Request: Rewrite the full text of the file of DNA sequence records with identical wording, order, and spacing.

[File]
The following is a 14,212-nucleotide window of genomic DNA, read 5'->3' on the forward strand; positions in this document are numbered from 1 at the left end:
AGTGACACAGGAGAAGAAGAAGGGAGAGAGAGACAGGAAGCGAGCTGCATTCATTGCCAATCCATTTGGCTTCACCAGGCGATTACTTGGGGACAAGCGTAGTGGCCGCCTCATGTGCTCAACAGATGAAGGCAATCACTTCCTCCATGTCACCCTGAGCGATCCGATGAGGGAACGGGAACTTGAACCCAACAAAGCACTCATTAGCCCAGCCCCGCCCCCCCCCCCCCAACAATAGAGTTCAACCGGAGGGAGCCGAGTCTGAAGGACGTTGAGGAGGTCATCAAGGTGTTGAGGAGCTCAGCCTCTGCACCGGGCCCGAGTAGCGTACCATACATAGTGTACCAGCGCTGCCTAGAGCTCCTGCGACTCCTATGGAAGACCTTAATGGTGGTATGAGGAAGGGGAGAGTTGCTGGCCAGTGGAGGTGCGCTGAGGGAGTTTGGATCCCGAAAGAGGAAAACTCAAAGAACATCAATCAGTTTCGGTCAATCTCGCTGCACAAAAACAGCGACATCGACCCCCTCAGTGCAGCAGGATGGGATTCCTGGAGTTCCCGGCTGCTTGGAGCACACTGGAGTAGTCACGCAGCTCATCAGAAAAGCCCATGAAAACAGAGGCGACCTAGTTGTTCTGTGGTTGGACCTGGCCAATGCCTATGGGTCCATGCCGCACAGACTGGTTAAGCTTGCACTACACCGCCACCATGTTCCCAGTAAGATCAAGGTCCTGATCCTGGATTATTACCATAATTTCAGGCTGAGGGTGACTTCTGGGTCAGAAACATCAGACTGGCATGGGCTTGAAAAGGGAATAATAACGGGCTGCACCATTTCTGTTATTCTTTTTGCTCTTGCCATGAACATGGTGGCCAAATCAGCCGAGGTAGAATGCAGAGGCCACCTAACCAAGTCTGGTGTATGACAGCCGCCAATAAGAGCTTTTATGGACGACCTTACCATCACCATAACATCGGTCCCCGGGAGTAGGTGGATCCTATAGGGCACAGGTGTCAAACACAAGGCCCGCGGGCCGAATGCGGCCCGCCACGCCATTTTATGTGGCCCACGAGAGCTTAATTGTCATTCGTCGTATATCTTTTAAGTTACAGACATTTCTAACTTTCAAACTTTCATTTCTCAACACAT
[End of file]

The following is a 14,212-nucleotide window of genomic DNA, read 5'->3' on the forward strand; positions in this document are numbered from 1 at the left end:
AGTGACACAGGAGAAGAAGAAGGGAGAGAGAGACAGGAAGCGAGCTGCATTCATTGCCAATCCATTTGGCTTCACCAGGCGATTACTTGGGGACAAGCGTAGTGGCCGCCTCATGTGCTCAACAGATGAAGGCAATCACTTCCTCCATGTCACCCTGAGCGATCCGATGAGGGAACGGGAACTTGAACCCAACAAAGCACTCATTAGCCCAGCCCCGCCCCCCCCCCCCCAACAATAGAGTTCAACCGGAGGGAGCCGAGTCTGAAGGACGTTGAGGAGGTCATCAAGGTGTTGAGGAGCTCAGCCTCTGCACCGGGCCCGAGTAGCGTACCATACATAGTGTACCAGCGCTGCCTAGAGCTCCTGCGACTCCTATGGAAGACCTTAATGGTGGTATGAGGAAGGGGAGAGTTGCTGGCCAGTGGAGGTGCGCTGAGGGAGTTTGGATCCCGAAAGAGGAAAACTCAAAGAACATCAATCAGTTTCGGTCAATCTCGCTGCACAAAAACAGCGACATCGACCCCCTCAGTGCAGCAGGATGGGATTCCTGGAGTTCCCGGCTGCTTGGAGCACACTGGAGTAGTCACGCAGCTCATCAGAAAAGCCCATGAAAACAGAGGCGACCTAGTTGTTCTGTGGTTGGACCTGGCCAATGCCTATGGGTCCATGCCGCACAGACTGGTTAAGCTTGCACTACACCGCCACCATGTTCCCAGTAAGATCAAGGTCCTGATCCTGGATTATTACCATAATTTCAGGCTGAGGGTGACTTCTGGGTCAGAAACATCAGACTGGCATGGGCTTGAAAAGGGAATAATAACGGGCTGCACCATTTCTGTTATTCTTTTTGCTCTTGCCATGAACATGGTGGCCAAATCAGCCGAGGTAGAATGCAGAGGCCACCTAACCAAGTCTGGTGTATGACAGCCGCCAATAAGAGCTTTTATGGACGACCTTACCATCACCATAACATCGGTCCCCGGGAGTAGGTGGATCCTATAGGGCACAGGTGTCAAACACAAGGCCCGCGGGCCGAATGCGGCCCGCCACGCCATTTTATGTGGCCCACGAGAGCTTAATTGTCATTCGTCGTATATCTTTTAAGTTACAGACATTTCTAACTTTCAAACTTTCATTTCTCAACACAT